FOXBOROUGH, Mass. — After surrendering the game-winning touchdown to the New England Patriots with 5 seconds left Sunday, it was impossible for New Orleans Saints cornerback Jabari Greer to appreciate the big picture.
The Saints still shared the best record in the NFC with the Seattle Seahawks as they headed into their off week, an opportunity for them to heal up for their final 10 games of the year. Their division remained in shambles: Carolina is 2-3, Atlanta is 1-4 and Tampa Bay is 0-5.
But none of that consoled Greer. The 10-year veteran had let Patriots receiver Kenbrell Thompkins slip behind him in the end zone as the Saints tried to maintain their four-point lead. Patriots quarterback Tom Brady, leading the 38th fourth-quarter comeback of his career, fired the ball above a leaping Greer’s outstretched left hand and into the grasp of a higher-leaping Thompkins, who hauled in the 17-yard pass near the left corner of the end zone to give New England a stunning 30-27 victory.
The ruckus from Patriots fans who had not departed Gillette Stadium after New Orleans stormed back from a 10-point halftime deficit to take a four-point lead in the fourth quarter — and then intercepted Brady — rocked the walls of the building’s press box. After a failed kickoff return, Greer and his teammates skulked off the field with their shoulders drooped and their eyes dazed, realizing their chance at New Orleans’ third 6-0 start in franchise history had vanished.
“You never want to hurt your team,” Greer quietly but calmly told reporters at his locker. “We fought so hard. To have it slip through our fingers like that is tough to swallow. It’s hard to think of the overall picture when you’ve allowed something so close to slip away.”
What the Saints had let slip away after Greer’s mishap: the most improbable of victories at Gillette Stadium, where the Patriots are now an astounding 37-6 since 2008 and an incomprehensible 21-1 in October since 2003.
Future Hall of Fame coach Bill Belichick’s Patriots (5-1) managed to do what no other team in the NFL likely will be able to do again for a long time: They held Drew Brees to a completion rate of less than 50 percent despite sacking him only once. They limited receiver Marques Colston to one grab for 11 yards. They prevented all-world tight end Jimmy Graham from making a single catch.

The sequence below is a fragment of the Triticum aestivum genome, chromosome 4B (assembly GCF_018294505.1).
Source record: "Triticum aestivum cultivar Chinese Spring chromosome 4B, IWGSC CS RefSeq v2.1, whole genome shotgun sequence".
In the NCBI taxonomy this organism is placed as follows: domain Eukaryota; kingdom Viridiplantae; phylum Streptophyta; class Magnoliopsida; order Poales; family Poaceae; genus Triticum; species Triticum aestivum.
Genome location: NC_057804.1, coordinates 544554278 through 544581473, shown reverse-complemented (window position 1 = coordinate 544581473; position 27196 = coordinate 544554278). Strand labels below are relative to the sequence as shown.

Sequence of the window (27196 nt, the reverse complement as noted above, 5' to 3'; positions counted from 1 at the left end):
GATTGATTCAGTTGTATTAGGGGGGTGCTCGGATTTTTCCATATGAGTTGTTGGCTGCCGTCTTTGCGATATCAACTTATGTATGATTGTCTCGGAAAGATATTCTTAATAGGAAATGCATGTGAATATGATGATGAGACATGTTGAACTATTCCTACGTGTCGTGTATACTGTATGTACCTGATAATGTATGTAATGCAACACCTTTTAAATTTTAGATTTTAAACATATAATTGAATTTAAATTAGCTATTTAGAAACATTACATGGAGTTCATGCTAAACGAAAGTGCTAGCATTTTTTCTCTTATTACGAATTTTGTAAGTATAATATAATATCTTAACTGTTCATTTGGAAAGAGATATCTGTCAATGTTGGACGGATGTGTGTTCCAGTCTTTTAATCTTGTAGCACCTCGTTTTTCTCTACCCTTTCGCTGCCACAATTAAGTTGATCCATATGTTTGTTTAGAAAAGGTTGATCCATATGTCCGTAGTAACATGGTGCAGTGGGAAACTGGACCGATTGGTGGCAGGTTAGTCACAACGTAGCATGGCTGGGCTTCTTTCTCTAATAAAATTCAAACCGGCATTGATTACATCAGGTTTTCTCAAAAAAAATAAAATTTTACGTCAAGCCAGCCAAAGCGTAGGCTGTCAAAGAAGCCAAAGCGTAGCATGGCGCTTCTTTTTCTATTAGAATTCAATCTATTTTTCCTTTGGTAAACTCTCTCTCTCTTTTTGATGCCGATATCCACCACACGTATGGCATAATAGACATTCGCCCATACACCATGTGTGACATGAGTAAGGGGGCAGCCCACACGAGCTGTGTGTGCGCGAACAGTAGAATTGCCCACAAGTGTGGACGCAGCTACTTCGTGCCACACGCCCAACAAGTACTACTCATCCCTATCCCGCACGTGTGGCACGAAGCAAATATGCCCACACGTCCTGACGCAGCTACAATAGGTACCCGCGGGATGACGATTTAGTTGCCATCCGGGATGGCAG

Belichick credited Graham’s silent night to masterful coverage by cornerback Aqib Talib. Graham entered the game as the NFL’s hottest pass receiver, with 37 catches for 593 yards and six touchdowns.
Both Talib and Graham, who was targeted six times, left the game early with injuries.
“Aqib really competed hard,” Belichick said. “Talib battled him, went toe-to-toe with him the whole way.”
Though Brady was sacked five times, he finished 25-of-43 for 269 yards and one touchdown. Former LSU running back Stevan Ridley, on 20 carries, accounted for 96 of New England’s 141 rushing yards and both of its touchdowns on the ground.
But it nearly wasn’t enough.
Faced with third-and-20 from New England’s 34 with 3:35 left and a 23-17 deficit hanging over his team, Brees launched a ball deep to rookie receiver Kenny Stills. Between two defenders, Stills reeled in the ball in the end zone for his first regular-season touchdown.
Stills was the third player for New Orleans on Sunday to score for the first time in his career. Brees, 17-of-36 for 236 yards and two touchdowns and an interception, connected with rarely used second-year running back Travaris Cadet for a 3-yard TD strike in the first quarter, and rookie running back Khiry Robinson (seven carries for 53 yards) added a 3-yard run in the third.
“It’s what the NFL is all about,” Stills said. “When some guys get shut down ... others need to step up and make a play. It’s great we had guys do that today.”
After the Saints forced a four-and-out at New England’s 24, Garrett Hartley added to the lead with a 39-yard field goal with 2:24 left. Cornerback Keenan Lewis picked Brady off on a long pass to wide receiver Julian Edelman on the first play of the ensuing drive at New Orleans’ 30, and it seemed the Saints had secured a 6-0 record in time for their off week.
But after three runs, the Saints punted, and New England took over at its 30 with 1:13 left and no timeouts.
It didn’t matter. Brady completed 5 of 7 passes for 70 yards on the last drive. New Orleans couldn’t return the ensuing kick and had to come to terms with its first defeat since coach Sean Payton returned from his yearlong suspension.
Defensive coordinator Rob Ryan, whose unit had not given up more than 18 points all season, had to come to grips with the fact that his group gave up 12 more than that.
“They made some plays inside and obviously kept the clock going, but they were able to get up and ... they got some chunks,” Payton said. “Brady was able to make enough really good throws.”
At his locker, Greer admitted he would have trouble stopping himself from replaying Thompkins’ heroics in his mind, and he said he was humbled. But “this doesn’t define who I am,” he said. “This doesn’t define this team.”
The Saints next host the Buffalo Bills (2-4) on Oct. 27 at the Mercedes-Benz Superdome, where they are 3-0 this year.
“5-and-1 is a good spot to be in,” Brees said. “Coming off a loss, that’s not the taste you want left in your mouth. You always want to get back to work as quickly as possible after that so that you can right the wrong ... but it is what it is.”
Copyright © 2011, Capital City Press LLC • 7290 Bluebonnet Blvd., Baton Rouge, LA 70810 • All Rights Reserved